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Do Violent and Sexually Explicit Media Affect Children and Teens?

By HERWriter
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Do Sexually Explicit  and Violent Media Affect Children and Teens? Lev Dolgachov/PhotoSpin

Most of us who spend any amount of time online have experienced those “oops” moments. We’ve mistyped something into a search engine or entered a seemingly innocent batch of keywords, only to have blatant sexual or other inappropriate content come up in the results.

If we see it, chances are our children see it too, and they’re even less equipped to emotionally process what they see than we are.

What’s the Big Deal? Kids don’t Know what They’re Seeing

Children process sexual and violent material differently than adults. We may not think children actually retain what they see and don’t understand. But if parenting has taught me anything, it’s that children are paying much more attention than we think, and not always to the things we think, either.

Children may not be able to verbalize that such pictures are bothering them. But, even adults find it difficult to get a disturbing image out of their heads, although exposure may have been only in passing from an unexpected pop-up or scrolling through YouTube videos.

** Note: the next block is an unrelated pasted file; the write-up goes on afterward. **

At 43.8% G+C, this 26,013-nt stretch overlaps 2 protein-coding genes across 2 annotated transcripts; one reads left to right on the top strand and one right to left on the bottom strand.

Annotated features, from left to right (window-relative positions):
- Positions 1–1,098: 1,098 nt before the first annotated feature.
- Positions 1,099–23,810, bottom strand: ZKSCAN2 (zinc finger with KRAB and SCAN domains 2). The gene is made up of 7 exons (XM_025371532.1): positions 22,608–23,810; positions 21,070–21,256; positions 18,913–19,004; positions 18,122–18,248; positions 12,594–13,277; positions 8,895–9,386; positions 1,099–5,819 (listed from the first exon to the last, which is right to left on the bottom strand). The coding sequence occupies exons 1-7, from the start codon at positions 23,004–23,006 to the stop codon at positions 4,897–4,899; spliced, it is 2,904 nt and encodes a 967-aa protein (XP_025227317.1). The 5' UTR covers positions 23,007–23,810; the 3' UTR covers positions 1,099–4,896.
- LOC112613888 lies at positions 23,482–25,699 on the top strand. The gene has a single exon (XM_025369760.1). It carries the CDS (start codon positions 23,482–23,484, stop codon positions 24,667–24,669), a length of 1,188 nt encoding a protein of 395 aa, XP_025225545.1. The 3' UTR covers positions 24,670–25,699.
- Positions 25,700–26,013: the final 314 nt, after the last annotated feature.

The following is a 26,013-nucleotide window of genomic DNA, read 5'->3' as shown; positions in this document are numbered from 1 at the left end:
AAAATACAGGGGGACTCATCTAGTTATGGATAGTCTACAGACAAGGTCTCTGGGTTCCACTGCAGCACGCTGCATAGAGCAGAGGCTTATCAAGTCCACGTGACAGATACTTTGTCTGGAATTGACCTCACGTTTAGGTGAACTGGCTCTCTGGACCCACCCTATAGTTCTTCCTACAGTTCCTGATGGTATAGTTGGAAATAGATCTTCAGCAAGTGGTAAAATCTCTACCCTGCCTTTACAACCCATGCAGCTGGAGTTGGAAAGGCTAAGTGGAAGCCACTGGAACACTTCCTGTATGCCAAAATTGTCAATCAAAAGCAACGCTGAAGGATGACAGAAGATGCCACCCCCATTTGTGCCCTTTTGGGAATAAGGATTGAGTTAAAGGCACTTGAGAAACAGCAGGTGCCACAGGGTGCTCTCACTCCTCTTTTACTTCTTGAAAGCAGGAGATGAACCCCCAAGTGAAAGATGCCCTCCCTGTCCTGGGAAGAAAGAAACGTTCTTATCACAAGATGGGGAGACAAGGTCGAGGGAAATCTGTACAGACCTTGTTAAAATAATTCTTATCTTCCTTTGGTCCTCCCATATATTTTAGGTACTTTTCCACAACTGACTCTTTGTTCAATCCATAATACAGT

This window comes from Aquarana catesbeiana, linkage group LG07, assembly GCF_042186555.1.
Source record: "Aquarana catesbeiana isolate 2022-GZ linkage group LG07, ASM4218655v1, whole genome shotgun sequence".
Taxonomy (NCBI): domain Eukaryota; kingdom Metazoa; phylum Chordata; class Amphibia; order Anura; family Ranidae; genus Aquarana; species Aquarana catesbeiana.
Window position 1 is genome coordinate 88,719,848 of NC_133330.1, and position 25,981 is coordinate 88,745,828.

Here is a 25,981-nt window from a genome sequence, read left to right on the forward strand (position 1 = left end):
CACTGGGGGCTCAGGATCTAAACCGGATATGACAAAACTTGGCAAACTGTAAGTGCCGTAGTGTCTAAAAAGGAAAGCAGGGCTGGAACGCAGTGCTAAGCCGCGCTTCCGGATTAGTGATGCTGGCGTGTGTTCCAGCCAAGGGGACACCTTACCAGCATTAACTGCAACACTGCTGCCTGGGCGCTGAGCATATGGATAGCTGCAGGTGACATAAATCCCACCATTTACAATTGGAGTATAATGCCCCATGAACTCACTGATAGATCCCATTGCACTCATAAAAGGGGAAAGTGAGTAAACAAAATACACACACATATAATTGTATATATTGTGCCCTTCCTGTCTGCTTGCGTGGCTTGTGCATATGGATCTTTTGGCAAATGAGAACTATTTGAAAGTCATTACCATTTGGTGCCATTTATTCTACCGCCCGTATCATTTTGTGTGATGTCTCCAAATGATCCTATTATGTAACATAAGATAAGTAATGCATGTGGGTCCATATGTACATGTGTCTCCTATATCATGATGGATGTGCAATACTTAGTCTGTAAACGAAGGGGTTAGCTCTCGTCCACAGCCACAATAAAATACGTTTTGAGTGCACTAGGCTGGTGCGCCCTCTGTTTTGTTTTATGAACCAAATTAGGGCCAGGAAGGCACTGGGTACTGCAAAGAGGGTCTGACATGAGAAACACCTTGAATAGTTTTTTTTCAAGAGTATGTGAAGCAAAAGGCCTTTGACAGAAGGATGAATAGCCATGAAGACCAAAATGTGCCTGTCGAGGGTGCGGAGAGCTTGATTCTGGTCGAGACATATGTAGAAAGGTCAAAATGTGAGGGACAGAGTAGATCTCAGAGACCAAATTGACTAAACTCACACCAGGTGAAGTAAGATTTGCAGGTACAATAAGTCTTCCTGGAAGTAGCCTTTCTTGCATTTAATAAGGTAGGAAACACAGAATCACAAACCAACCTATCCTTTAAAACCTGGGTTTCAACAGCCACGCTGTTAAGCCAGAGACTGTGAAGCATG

Imagine what it’s like for a child who doesn’t have the frame of reference or life experience you do.

How many times has your child come to you after seeing something frightening during her day and told you she's now afraid of the monsters in her closet, or she's had a scary dream?

These fears and anxieties are all influenced by things they’ve seen or perceived. We may think that some of these things are innocent and fun, but some children process what they see differently and will act out the emotional effects.

Exposure to Inappropriate Content Makes Kids Think It’s Normal

While TV, Internet, video games and other media cannot be blamed as the sole cause of some children’s behavior, research is showing more and more that exposure to this kind of content in the media normalizes violence and sexual activities for children. (3)

Not only that, the more children see, the more they’ll become desensitized to it.

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We value and respect our HERWriters' experiences, but everyone is different. Many of our writers are speaking from personal experience, and what's worked for them may not work for you. Their articles are not a substitute for medical advice, although we hope you can gain knowledge from their insight.



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